We’ve heard about a number of prodigiously insulting marketing decisions at the intersection of merchandising, pop culture and genre fiction, such as the disappearance of Black Widow from lines of Avengers merchandise and Rey from Star Wars: The Force Awakens merchandise. It’s been made clear that boys are the target market for toys. But do you ever wonder if it’s not also a deliberate ploy to manipulate supply and demand for price gouging?
We just learned that to mark the 50th anniversary of the original Star Trek series, CBS has licensed toy company Mattel to produce a line of Barbie-style dolls based on Lieutenant Uhura, Captain Kirk, and Commander Spock. I immediately checked on Amazon, because I want Lt. Uhura on my desk! But I discovered that she’s unavailable, even though the other two can be purchased just fine for $34.99 each.
But Amazon went on to offer me other lopsided-deals on memorabilia Barbie-like dolls. How about Batman, Superman, and Wonder Woman figures based on the recent movie Batman v Superman: Dawn of Justice? Hey, good news: all three are available. And priced at…
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Last night we watched the classic Star Trek: Deep Space 9 episode “Far Beyond the Stars” (Season 6, Episode 13, originally aired February 11, 1998.) I had never seen it before; I had entirely missed the last two seasons of DS9 and was spotty on seasons 2-5 until our current re-watch.
The episode has aged very well; nearly two decades later, it is very, very current. The premise (not a spoiler) is that Captain Benjamin Sisko has a full sensory vision of himself as an under-appreciated science fiction magazine writer in 1950s America. The cast regulars play alternate characters in this vision, all without alien prosthetic make-up.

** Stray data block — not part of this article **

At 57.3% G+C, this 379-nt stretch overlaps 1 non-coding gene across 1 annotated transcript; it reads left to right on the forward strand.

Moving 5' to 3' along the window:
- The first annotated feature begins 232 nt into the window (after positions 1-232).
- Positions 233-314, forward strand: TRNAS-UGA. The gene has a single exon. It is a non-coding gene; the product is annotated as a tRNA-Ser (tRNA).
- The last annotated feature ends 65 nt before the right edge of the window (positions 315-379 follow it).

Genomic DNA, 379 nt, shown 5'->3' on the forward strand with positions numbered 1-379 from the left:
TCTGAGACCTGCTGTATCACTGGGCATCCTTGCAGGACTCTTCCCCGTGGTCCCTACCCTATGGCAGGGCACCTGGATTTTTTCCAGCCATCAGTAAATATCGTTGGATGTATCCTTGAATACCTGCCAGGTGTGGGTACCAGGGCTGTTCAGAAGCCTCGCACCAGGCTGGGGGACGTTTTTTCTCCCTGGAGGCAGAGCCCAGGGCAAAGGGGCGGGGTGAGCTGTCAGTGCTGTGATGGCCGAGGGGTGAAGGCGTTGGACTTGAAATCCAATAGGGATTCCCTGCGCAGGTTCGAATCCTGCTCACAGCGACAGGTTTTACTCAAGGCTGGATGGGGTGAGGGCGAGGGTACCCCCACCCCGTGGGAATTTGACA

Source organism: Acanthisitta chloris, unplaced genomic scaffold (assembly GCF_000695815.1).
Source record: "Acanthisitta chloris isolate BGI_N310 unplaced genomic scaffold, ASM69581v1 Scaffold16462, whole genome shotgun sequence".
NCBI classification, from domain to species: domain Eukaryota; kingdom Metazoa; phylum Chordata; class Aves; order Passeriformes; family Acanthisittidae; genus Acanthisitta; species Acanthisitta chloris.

The episode is a success that can be appreciated on multiple levels: the illustration of hope and despair, of prejudice overt and insidious, of how far we’ve come and how much further we have to go; the geeky enjoyment of the portrayals of characters based on real science fiction writers; the actors playing alternate parts with interesting symbolism in harmony or contrast with their regular parts; the musings about the relationship between ideas and change.
The story ties in painfully well with such current topics as the need to even state that Black Lives Matter, and various Sad/Rabid Puppies droppings. For my money, actor Avery Brooks, who also directs the episode, chewed the scenery too much in the climax scene; however, it remains a very strong piece.
You don’t need to be familiar with the metaplot of the show to appreciate this episode on its own; see it on Hulu, Netflix, or Amazon. Read more about the episode here and here (spoiler alert.)